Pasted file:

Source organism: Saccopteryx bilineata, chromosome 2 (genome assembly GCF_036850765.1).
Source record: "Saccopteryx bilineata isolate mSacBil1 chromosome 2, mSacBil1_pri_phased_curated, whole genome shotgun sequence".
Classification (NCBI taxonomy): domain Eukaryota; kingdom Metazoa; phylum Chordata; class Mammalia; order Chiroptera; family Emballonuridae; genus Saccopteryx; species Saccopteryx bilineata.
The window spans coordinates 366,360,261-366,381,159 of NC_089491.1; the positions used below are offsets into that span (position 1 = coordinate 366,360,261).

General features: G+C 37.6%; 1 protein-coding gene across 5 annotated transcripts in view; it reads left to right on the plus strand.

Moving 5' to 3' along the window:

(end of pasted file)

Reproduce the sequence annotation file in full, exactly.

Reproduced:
Source organism: Saccopteryx bilineata, chromosome 2 (genome assembly GCF_036850765.1).
Source record: "Saccopteryx bilineata isolate mSacBil1 chromosome 2, mSacBil1_pri_phased_curated, whole genome shotgun sequence".
Classification (NCBI taxonomy): domain Eukaryota; kingdom Metazoa; phylum Chordata; class Mammalia; order Chiroptera; family Emballonuridae; genus Saccopteryx; species Saccopteryx bilineata.
The window spans coordinates 366,360,261-366,381,159 of NC_089491.1; the positions used below are offsets into that span (position 1 = coordinate 366,360,261).

General features: G+C 37.6%; 1 protein-coding gene across 5 annotated transcripts in view; it reads left to right on the plus strand.

Moving 5' to 3' along the window: